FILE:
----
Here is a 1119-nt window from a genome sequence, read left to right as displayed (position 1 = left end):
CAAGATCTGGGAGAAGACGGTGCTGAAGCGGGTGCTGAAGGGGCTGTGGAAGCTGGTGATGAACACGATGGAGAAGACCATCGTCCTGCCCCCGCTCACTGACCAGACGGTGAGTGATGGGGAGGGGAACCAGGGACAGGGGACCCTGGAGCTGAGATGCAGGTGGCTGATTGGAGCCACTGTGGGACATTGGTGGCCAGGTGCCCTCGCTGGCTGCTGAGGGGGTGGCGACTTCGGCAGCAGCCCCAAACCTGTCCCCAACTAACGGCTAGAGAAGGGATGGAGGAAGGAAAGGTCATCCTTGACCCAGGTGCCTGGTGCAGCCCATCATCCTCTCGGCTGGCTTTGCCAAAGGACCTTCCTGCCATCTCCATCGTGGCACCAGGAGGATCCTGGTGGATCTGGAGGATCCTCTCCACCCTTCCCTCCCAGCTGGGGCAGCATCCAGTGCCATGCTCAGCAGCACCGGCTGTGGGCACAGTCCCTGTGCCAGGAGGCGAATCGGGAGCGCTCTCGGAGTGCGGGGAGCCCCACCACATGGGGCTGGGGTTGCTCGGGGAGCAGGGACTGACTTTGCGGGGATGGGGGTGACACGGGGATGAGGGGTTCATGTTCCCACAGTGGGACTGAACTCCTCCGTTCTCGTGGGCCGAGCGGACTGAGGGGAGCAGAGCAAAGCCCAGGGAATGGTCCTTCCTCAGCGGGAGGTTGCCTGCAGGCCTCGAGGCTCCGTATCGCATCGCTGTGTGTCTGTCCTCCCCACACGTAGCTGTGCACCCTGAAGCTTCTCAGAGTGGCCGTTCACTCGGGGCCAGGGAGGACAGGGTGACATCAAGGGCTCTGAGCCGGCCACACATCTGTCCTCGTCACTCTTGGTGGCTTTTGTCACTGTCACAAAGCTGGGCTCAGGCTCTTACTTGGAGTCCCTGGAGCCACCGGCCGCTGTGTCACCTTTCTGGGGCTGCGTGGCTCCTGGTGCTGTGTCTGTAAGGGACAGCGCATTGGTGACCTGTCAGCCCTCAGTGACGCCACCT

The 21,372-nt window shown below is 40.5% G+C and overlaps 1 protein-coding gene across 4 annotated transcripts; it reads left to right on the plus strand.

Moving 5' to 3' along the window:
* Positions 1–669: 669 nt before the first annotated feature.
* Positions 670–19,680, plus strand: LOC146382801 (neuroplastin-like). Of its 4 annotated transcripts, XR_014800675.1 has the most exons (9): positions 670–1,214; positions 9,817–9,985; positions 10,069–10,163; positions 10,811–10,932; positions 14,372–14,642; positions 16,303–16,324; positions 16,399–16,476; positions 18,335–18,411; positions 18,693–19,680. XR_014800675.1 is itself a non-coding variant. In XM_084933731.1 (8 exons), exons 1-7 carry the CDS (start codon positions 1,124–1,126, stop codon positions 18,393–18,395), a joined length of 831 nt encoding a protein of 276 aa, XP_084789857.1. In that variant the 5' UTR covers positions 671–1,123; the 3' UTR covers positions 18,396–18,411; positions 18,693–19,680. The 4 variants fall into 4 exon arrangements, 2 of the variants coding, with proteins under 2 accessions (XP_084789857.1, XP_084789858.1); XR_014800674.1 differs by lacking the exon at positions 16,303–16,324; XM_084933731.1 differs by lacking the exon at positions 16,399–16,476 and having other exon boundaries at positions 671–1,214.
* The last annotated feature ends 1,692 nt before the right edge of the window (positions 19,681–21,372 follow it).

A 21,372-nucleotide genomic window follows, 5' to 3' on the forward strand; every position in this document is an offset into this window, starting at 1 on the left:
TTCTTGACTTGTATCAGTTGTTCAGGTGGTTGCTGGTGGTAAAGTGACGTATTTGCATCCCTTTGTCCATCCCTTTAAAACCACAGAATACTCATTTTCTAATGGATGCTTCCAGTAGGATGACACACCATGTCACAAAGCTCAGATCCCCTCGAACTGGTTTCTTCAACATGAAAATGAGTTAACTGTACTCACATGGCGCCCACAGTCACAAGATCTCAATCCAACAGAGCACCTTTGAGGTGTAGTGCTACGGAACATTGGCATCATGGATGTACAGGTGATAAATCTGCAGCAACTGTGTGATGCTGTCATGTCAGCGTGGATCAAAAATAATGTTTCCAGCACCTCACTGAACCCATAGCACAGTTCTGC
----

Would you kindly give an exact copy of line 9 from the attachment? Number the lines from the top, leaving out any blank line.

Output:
TTCTTGACTTGTATCAGTTGTTCAGGTGGTTGCTGGTGGTAAAGTGACGTATTTGCATCCCTTTGTCCATCCCTTTAAAACCACAGAATACTCATTTTCTAATGGATGCTTCCAGTAGGATGACACACCATGTCACAAAGCTCAGATCCCCTCGAACTGGTTTCTTCAACATGAAAATGAGTTAACTGTACTCACATGGCGCCCACAGTCACAAGATCTCAATCCAACAGAGCACCTTTGAGGTGTAGTGCTACGGAACATTGGCATCATGGATGTACAGGTGATAAATCTGCAGCAACTGTGTGATGCTGTCATGTCAGCGTGGATCAAAAATAATGTTTCCAGCACCTCACTGAACCCATAGCACAGTTCTGC